This is technically the vacation part of our trip. Tori has been safely delivered to school. She's settled in and things are good. Now we have a few days to relax at a hotel in Pensacola, floating in the lazy river, eating chicken wings, and drinking beverages that stress the umbrella motif.

I'm sure this will clear up before we get to Pensacola.

The weather report says that it's only an 88% chance of thunderstorms. It will clear up. 

This plane at the rest stop looks beautiful against the backdrop of killer thunderstorms.

The weather toyed with our emotions for the entire 4 hour drive, but it had at least stopped raining when we arrived at Pensacola Beach.

Purple Flag = Dangerous Marine Life

Uh, ohhh.
Once in the hotel, the gorgeous lobby afforded us an excellent, panoramic view of the pool and the weather.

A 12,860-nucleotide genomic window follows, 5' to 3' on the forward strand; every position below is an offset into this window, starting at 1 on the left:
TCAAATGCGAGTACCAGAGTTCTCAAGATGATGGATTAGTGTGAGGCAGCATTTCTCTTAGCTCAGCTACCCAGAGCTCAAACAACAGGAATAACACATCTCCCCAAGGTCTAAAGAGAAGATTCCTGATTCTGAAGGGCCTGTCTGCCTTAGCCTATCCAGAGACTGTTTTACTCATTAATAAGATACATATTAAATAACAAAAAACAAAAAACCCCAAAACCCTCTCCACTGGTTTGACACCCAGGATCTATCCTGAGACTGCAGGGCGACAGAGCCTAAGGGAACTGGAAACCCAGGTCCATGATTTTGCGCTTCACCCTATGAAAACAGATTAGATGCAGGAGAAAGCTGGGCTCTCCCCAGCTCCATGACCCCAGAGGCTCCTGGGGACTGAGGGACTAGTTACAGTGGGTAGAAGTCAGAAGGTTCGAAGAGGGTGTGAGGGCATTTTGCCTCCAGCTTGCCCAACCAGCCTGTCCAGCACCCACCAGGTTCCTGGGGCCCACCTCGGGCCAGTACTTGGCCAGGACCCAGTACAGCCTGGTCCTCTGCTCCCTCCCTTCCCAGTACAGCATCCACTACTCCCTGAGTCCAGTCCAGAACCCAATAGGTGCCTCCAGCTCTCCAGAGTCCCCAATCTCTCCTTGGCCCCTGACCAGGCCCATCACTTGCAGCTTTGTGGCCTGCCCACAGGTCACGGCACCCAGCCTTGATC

Maybe we can get in a quick dip before the hurricane?

In fact, the weather did clear up surprisingly quickly. We got our things into the hotel room and raced out to enjoy some beach time before it started raining again.

The hotel is right on the ocean, with a long, wooden boardwalk that connects the pool area with the white sand of the beach. The sand was clean and soft. The ocean, while very rough, was delightfully warm.

As a native New Englander, I am used to ocean water that actively wants to kill you. It is generally cold to the point of actual pain. The only way to enjoy the water is to power through the pain until you are numb. Then you may enjoy your insensate time in the water.

Not so in Florida. The water is warm and inviting. You can actually walk right in without fear of hypothermia. Alex and I did so. We raced into the water and flopped about in the waves: diving, splashing, and frolicking.